The food bank today serves 46 percent more people in Contra Costa and Solano counties than it did in 2006, before the recession began. Those in need include people with financial emergencies, others who need sporadic help and still more who come in month after month; many never imagined they'd someday stand in line at a food pantry, Sly said.
"The recession I know is technically over … but we're not seeing it here at all," he said. "We see nothing to indicate that things are getting better for the people we serve."
Nearly 58 percent of low-income residents in Contra Costa County could not afford enough to eat in 2009, according to a recent report by California Food Policy Advocates and the UCLA Center for Health Policy Research. The county's rate of "food insecurity," as it's called, was higher than anywhere else in the state and jumped from 16 percent two years earlier.
The analysis [PDF], based on data from the California Health Interview Survey, found that more than 40 percent of low-income California adults in 2009, 3.8 million in all, could not afford enough food at least once in the previous year.
About half of low-income households with children, low-income Spanish-speaking adults and those with less than a high school education struggled to put enough food on the table in 2009. The problem worsened among married couples, the employed, and nearly all racial and ethnic groups as well, the analysis found. The growing number of Californians who cannot afford enough to eat is a direct result of the economic downturn, researchers said.
Although more recent data is not yet available, other economic indicators show many Californians are still struggling. The state's unemployment rate remained higher than the national rate at 10.8 percent in May. As of this week, more than 796,600 out-of-work Californians have run out of jobless benefits, up to the 99 weeks available, according to the state Employment Development Department.
Sly said more Contra Costa County residents are going hungry because the housing construction that fueled growth in the eastern part of the county, in cities like Antioch and Brentwood, has vanished. "We're seeing a lot of people who had good incomes, very stable jobs and never thought they'd go ask for food help from a nonprofit like ours," he said. "They're seeing they've got to do it." The food bank provides people about a couple bags of groceries each, Sly said.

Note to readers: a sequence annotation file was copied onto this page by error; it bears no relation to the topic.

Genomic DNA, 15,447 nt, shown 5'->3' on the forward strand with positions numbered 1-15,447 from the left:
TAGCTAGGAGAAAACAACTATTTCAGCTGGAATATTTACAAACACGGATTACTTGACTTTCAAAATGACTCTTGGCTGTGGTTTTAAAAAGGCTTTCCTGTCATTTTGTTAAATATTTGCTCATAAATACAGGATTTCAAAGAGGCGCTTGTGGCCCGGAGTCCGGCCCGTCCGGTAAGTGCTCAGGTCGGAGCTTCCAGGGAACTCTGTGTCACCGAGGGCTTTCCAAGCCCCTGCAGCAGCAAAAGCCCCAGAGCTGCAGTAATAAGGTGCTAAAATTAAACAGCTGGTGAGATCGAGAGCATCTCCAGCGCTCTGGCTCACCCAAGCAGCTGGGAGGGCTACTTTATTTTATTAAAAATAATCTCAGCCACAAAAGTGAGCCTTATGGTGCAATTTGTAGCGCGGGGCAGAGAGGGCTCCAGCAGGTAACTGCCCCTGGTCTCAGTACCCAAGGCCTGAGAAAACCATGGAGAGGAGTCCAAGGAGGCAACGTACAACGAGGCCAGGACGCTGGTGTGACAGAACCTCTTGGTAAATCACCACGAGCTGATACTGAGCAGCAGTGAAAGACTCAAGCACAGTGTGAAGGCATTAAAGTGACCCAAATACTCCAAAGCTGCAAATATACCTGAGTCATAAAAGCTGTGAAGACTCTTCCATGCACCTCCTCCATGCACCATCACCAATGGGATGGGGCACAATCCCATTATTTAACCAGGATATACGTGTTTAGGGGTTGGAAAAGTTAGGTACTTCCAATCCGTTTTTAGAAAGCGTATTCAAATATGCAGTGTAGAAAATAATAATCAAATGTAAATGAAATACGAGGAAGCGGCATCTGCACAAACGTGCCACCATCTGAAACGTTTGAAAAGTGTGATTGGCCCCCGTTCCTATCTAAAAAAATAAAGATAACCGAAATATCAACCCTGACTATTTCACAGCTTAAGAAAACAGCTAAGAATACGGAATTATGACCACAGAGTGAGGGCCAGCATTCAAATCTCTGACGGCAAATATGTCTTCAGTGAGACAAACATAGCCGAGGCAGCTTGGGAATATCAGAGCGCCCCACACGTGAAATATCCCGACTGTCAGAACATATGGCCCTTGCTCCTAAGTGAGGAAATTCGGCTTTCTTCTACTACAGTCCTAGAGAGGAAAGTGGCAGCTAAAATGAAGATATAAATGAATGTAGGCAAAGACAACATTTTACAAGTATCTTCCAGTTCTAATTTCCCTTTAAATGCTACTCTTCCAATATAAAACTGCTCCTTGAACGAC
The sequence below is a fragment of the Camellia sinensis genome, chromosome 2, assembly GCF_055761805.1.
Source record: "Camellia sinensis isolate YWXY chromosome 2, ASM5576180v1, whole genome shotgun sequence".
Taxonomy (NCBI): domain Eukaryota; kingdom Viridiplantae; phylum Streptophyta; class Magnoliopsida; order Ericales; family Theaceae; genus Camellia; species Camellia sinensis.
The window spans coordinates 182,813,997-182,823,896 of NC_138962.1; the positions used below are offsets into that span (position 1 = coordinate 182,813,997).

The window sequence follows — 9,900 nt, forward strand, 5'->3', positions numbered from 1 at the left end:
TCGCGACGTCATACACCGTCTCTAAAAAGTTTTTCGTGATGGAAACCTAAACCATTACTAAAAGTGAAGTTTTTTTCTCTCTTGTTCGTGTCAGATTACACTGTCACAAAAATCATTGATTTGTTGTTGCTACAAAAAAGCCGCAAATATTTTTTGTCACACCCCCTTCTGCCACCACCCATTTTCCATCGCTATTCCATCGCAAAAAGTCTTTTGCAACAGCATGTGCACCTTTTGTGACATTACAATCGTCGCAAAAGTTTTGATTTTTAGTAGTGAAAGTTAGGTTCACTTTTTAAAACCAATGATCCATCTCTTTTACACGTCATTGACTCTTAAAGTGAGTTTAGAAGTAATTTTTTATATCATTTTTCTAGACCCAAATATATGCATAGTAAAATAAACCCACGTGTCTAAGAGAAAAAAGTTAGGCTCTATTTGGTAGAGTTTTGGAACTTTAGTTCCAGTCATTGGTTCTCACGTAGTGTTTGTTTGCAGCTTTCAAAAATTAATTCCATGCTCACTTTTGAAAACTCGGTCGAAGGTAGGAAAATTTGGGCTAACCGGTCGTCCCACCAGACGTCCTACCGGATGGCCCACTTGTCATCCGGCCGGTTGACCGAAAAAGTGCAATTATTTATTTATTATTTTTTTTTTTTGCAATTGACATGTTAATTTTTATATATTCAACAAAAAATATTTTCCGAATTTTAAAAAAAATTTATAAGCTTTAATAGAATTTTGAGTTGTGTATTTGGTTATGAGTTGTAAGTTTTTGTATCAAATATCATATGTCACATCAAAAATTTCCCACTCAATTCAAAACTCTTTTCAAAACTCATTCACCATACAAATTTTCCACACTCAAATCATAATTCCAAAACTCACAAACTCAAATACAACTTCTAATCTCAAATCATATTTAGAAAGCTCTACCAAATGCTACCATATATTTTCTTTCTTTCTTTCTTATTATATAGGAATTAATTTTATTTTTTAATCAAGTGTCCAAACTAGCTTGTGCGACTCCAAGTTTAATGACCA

Many people coming to the food bank also receive benefits through CalFresh, the federal food stamp program in California. Neither resource is enough to keep stomachs full an entire month, he said. Still, people who received CalFresh benefits during the recession were "somewhat shielded" from the growing inability to afford enough food, said Kerry Birnbach, a nutrition policy advocate at California Food Policy Advocates.
That stability underscores the importance of the nutrition assistance program, she said. Birnbach and Sly said California should do more to streamline CalFresh with other state programs to increase participation. One opportunity, Birnbach said, would be to allow low-income people enrolling in health coverage through the state's health benefit exchange, which must be up and running by 2014 as part of federal health care reform, to simultaneously enroll in CalFresh.
In the meantime, however, Birnbach and Sly are concerned about a House proposal that cuts more than $16 billion from the food stamp program and makes fewer Californians eligible for CalFresh. Nearly 4 million Californians receive an average of about $150 in CalFresh benefits per month, according to the state Department of Social Services. "These are people who are our neighbors, trying to get by," Sly said. "We can't penalize them because they happen to fall into a situation where they need the assistance of the CalFresh program."
Story courtesy of our media partners at California Watch (A Project of the Center for Investigative Reporting)